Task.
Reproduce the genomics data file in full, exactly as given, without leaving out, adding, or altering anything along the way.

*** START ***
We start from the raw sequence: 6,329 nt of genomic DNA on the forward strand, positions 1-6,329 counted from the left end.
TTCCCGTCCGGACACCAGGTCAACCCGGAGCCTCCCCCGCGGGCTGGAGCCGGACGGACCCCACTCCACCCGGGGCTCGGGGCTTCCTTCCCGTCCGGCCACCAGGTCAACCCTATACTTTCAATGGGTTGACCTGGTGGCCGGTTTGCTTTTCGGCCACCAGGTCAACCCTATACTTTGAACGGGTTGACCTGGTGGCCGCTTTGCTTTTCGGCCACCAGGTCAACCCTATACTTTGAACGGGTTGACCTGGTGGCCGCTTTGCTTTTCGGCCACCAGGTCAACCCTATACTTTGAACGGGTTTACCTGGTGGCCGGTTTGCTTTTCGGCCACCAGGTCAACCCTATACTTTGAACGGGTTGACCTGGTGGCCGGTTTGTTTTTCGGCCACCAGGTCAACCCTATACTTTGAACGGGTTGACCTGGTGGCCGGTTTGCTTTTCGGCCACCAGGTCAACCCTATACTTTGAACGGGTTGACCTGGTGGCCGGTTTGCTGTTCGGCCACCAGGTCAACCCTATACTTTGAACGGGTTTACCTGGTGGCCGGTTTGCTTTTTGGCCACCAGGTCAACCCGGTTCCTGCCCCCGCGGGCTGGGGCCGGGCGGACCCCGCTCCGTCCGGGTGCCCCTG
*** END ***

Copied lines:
We start from the raw sequence: 6,329 nt of genomic DNA on the forward strand, positions 1-6,329 counted from the left end.
TTCCCGTCCGGACACCAGGTCAACCCGGAGCCTCCCCCGCGGGCTGGAGCCGGACGGACCCCACTCCACCCGGGGCTCGGGGCTTCCTTCCCGTCCGGCCACCAGGTCAACCCTATACTTTCAATGGGTTGACCTGGTGGCCGGTTTGCTTTTCGGCCACCAGGTCAACCCTATACTTTGAACGGGTTGACCTGGTGGCCGCTTTGCTTTTCGGCCACCAGGTCAACCCTATACTTTGAACGGGTTGACCTGGTGGCCGCTTTGCTTTTCGGCCACCAGGTCAACCCTATACTTTGAACGGGTTTACCTGGTGGCCGGTTTGCTTTTCGGCCACCAGGTCAACCCTATACTTTGAACGGGTTGACCTGGTGGCCGGTTTGTTTTTCGGCCACCAGGTCAACCCTATACTTTGAACGGGTTGACCTGGTGGCCGGTTTGCTTTTCGGCCACCAGGTCAACCCTATACTTTGAACGGGTTGACCTGGTGGCCGGTTTGCTGTTCGGCCACCAGGTCAACCCTATACTTTGAACGGGTTTACCTGGTGGCCGGTTTGCTTTTTGGCCACCAGGTCAACCCGGTTCCTGCCCCCGCGGGCTGGGGCCGGGCGGACCCCGCTCCGTCCGGGTGCCCCTG